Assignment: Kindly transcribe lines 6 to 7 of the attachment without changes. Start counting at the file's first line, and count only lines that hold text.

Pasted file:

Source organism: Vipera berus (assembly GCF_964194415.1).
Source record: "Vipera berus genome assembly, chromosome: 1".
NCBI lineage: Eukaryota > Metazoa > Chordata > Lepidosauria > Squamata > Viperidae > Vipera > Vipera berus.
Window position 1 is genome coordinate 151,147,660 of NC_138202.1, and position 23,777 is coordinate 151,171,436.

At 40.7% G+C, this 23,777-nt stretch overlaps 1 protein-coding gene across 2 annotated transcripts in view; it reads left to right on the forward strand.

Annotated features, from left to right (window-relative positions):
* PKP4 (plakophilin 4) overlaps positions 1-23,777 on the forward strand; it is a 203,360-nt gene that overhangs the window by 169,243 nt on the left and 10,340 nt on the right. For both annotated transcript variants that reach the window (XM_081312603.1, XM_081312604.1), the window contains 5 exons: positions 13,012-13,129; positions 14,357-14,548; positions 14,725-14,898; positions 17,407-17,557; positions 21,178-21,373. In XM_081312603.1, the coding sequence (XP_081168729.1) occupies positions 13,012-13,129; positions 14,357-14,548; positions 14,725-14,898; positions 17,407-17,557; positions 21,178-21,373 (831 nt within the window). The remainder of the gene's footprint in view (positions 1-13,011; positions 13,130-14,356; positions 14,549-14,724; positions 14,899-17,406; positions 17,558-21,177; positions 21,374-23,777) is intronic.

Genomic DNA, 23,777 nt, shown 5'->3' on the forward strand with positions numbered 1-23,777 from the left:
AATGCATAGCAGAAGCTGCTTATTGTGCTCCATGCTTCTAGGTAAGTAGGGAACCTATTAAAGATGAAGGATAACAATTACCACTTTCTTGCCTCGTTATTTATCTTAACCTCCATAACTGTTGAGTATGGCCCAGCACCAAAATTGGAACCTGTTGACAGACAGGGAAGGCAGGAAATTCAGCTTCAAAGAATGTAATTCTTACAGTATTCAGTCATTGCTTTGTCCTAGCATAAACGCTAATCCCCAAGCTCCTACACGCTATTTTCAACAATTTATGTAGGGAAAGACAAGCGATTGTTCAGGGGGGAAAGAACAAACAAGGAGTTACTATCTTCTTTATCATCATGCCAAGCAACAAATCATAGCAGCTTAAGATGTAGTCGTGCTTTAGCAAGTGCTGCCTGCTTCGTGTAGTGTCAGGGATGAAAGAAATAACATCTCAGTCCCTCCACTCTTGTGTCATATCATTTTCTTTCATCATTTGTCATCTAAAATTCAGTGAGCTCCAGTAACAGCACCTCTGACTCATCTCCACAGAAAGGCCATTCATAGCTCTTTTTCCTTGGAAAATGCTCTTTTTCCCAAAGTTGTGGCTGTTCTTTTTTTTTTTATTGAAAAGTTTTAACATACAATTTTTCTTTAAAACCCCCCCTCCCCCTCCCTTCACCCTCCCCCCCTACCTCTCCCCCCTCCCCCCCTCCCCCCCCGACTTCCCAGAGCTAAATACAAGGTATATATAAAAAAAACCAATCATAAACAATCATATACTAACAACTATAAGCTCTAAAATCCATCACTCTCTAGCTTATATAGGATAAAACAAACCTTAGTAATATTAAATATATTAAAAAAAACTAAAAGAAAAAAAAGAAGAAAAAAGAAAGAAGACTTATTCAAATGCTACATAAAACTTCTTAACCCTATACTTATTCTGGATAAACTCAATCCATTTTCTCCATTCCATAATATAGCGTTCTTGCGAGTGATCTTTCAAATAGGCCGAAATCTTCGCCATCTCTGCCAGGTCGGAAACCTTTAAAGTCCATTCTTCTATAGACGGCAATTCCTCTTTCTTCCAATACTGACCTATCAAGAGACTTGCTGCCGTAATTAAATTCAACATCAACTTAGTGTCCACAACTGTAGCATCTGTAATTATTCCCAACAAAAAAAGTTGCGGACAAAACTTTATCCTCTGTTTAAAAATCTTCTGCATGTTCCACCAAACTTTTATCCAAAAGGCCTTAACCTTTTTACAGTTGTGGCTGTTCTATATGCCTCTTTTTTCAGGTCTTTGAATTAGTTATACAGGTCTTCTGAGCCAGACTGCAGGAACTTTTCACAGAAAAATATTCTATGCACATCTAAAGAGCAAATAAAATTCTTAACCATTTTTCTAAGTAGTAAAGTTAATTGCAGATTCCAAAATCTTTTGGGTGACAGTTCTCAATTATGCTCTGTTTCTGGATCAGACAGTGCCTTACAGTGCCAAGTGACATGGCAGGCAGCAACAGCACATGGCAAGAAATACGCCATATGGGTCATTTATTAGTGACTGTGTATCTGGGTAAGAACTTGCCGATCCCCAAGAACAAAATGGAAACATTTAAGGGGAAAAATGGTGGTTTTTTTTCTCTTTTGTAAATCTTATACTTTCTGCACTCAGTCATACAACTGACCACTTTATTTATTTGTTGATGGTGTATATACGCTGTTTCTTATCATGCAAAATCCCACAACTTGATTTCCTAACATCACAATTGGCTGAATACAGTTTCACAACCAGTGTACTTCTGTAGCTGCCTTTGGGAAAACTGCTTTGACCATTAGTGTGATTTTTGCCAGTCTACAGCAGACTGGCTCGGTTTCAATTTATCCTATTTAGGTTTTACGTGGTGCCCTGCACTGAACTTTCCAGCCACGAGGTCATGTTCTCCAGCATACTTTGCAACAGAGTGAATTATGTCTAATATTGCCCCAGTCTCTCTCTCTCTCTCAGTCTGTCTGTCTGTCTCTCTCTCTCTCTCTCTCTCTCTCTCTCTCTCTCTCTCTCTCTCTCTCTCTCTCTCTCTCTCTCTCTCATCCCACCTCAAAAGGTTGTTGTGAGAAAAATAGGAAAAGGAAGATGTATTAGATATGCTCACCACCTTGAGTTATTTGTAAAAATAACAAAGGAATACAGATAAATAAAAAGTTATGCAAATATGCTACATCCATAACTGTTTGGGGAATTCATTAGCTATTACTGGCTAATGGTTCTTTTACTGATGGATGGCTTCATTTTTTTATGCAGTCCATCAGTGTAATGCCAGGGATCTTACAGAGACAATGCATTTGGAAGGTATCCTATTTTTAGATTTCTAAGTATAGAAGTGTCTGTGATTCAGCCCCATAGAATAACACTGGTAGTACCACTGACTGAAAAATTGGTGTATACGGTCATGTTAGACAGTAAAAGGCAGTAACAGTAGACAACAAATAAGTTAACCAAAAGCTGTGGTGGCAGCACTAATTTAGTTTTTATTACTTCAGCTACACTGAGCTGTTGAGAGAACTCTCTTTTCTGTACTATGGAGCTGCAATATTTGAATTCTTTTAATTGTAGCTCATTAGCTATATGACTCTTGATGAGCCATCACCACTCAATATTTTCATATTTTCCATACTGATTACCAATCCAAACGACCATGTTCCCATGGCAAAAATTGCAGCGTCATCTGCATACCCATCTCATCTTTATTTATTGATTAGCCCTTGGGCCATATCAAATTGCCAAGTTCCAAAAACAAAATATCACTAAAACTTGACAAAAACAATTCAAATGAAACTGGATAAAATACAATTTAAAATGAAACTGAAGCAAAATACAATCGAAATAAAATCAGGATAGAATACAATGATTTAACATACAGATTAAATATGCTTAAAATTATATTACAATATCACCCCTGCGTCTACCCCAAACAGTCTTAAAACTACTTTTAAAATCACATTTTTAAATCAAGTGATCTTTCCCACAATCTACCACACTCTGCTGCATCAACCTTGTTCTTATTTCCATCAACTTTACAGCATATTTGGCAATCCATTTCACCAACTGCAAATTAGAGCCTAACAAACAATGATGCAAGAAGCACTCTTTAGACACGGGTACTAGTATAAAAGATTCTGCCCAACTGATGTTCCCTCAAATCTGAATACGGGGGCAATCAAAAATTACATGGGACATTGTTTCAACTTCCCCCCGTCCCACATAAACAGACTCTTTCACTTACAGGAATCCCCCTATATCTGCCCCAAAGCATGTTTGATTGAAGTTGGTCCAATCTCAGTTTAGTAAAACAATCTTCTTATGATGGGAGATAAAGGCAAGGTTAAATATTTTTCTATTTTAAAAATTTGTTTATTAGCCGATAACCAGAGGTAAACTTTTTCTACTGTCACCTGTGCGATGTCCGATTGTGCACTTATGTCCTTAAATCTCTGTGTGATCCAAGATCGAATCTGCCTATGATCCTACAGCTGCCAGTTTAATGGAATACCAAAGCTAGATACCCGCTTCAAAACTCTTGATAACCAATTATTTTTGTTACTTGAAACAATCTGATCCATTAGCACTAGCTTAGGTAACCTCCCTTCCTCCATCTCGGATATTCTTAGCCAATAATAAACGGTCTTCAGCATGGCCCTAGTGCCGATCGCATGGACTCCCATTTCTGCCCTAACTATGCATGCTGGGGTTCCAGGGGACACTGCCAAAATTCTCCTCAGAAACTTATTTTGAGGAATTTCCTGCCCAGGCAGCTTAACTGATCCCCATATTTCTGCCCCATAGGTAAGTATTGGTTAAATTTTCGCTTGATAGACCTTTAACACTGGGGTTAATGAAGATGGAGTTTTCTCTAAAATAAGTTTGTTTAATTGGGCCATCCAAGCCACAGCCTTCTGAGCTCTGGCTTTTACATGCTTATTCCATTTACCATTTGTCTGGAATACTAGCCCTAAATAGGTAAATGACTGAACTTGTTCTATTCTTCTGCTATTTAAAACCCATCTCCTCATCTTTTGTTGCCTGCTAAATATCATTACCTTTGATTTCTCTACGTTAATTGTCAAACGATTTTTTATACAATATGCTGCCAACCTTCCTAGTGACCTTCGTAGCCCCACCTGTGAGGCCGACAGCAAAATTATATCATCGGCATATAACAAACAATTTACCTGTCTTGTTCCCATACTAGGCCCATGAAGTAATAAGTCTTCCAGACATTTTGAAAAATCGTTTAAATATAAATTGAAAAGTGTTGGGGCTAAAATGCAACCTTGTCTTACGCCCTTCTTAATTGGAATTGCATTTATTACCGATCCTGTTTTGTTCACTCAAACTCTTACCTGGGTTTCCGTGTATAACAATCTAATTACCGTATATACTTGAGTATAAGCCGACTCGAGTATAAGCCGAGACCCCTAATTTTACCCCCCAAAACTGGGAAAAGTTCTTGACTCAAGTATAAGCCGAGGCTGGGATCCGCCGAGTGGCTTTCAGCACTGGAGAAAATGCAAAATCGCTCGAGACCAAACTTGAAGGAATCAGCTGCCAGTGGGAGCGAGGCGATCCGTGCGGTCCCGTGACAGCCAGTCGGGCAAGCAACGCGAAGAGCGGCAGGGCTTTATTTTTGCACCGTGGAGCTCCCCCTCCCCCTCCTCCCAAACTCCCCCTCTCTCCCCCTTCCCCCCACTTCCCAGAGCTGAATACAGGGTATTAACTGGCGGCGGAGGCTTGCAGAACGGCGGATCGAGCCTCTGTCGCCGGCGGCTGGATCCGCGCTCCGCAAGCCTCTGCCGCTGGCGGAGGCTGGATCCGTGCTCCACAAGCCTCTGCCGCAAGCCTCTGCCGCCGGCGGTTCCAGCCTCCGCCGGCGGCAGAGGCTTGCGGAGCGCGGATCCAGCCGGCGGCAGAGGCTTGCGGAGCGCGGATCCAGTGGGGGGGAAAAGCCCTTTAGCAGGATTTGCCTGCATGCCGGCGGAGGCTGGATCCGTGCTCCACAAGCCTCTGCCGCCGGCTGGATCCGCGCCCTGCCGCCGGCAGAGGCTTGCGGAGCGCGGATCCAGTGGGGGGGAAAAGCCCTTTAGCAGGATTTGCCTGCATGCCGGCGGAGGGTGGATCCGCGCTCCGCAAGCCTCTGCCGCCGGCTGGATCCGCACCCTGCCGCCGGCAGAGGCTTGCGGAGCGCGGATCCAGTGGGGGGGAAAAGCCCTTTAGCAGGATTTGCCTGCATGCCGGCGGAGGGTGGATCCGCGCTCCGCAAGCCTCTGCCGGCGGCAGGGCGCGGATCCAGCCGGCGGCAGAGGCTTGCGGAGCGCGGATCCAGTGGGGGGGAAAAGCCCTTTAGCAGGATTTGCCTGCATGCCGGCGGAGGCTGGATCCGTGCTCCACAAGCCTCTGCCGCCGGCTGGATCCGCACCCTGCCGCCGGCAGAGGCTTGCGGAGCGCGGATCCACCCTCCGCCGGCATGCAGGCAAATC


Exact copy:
Annotated features, from left to right (window-relative positions):
* PKP4 (plakophilin 4) overlaps positions 1-23,777 on the forward strand; it is a 203,360-nt gene that overhangs the window by 169,243 nt on the left and 10,340 nt on the right. For both annotated transcript variants that reach the window (XM_081312603.1, XM_081312604.1), the window contains 5 exons: positions 13,012-13,129; positions 14,357-14,548; positions 14,725-14,898; positions 17,407-17,557; positions 21,178-21,373. In XM_081312603.1, the coding sequence (XP_081168729.1) occupies positions 13,012-13,129; positions 14,357-14,548; positions 14,725-14,898; positions 17,407-17,557; positions 21,178-21,373 (831 nt within the window). The remainder of the gene's footprint in view (positions 1-13,011; positions 13,130-14,356; positions 14,549-14,724; positions 14,899-17,406; positions 17,558-21,177; positions 21,374-23,777) is intronic.